Tue, Apr 16, 2013 - Page 5 News List

Woman making art from everyday items

SUITABLE FOR EVERYONE:Home decor artist Huang Ssu-wei said the decorating technique ‘decoupage’ is easy to learn and requires less practice and skill than painting

By Jason Pan  /  Staff writer, with CNA

Home decor artist Huang Ssu-wei poses with items decorated using decoupage techniques at her studio in Greater Taichung on March 29.

Photo: CNA

“Household items can become works of art,” home decor artist Huang Ssu-wei (黃思維) said as she used decoupage techniques to cover notebooks, chairs and tables with cutouts of decorative napkins and colored wrapping paper, turning old items into works of art.

The term decoupage refers to the technique of decorating an object by gluing colored paper, gold leaf and other materials to it, in combination with special paint effects.

Using this technique, a small box or an item of furniture is covered with cutouts from magazines or from purpose-manufactured papers. Each layer is then sealed with varnish, and sanded to a polished finish to conceal the “stuck on” appearance, with the results looking like paint or inlay work.

According to Huang, decoupage was very fashionable in Europe during the 17th and 18th centuries. The interiors of royal and aristocratic homes often featured beautifully designed and exquisitely decorated furniture. Because the general public could not afford these items, they cut out designs and patterns from printed materials and glued these onto their furniture, she said, adding that arising from common folk culture, this handicraft art technique evolved into what was later called decoupage.

She said decoupage is still popular in Italy, where there are professional schools and companies working on the research and design of specialty decoupage papers.

Annual decoupage exhibitions are still being held in Italy, she added.

Huang said she was traveling in the Czech Republic some years ago, when she discovered some decoupage decoration in a furniture shop that made a deep impression on her.

After returning to Taiwan, she looked for teachers to teach her the technique.

Committed to mastering the craft, she quit her office job and focused all her efforts on setting up a decoupage studio.

She is now teaching the handicraft to students in Greater Tai-chung after she obtained a teaching certificate from the Italian Decoupage firm TO.DO Hobby & Craft Division of Colorificio Centrale S.p.A.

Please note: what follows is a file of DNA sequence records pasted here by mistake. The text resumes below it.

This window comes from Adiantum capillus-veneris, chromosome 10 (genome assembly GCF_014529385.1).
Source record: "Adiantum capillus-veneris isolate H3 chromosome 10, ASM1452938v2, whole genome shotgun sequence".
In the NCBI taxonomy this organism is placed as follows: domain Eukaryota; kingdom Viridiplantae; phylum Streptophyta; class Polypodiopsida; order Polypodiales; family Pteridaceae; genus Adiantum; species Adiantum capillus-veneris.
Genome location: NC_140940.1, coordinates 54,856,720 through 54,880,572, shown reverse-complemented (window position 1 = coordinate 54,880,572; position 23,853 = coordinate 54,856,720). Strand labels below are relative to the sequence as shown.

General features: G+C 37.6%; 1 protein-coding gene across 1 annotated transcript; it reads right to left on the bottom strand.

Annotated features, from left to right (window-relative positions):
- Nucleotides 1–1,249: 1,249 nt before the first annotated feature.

Using the decoupage technique, Huang says she is able to convert old into new.

She said even an old refrigerator can be made to look like new, and she can even compose cutouts to look like a painting.

“During the Lunar New Year holidays, I always feel sad to see many pieces of furniture discarded by the side of the road. Actually, all it takes is a little creative thinking and the application of your ideas. Furniture can be renovated to look like new. This can save money because you do not need to buy new stuff. Furniture adorned with decoupage can become works of art, which decorate spaces in your home,” she said.

According to Huang, the most simple decoupage technique is to cut out a pattern or pictures from napkins, cotton paper or colored wrapping paper, then apply an adhesive coating to the item, affix the cutouts onto it, and after that apply a further layer of adhesive coating.

“Decoupage is really simple to learn. It’s not like painting, which requires a lot of skill and practice. If you know how to cut, paste and affix things, you can complete the task,” she said.

“Even if you make some mistakes, these can be rectified. For impatient people, decoupage is easy to get into. You can start on something and have the product finished in no time,” she added.

After teaching decoupage techniques for about 10 years, Huang said her sense of satisfaction comes from her students’ finished products, “especially when they turn ordinary everyday objects into works of art, that is when I feel most proud.”

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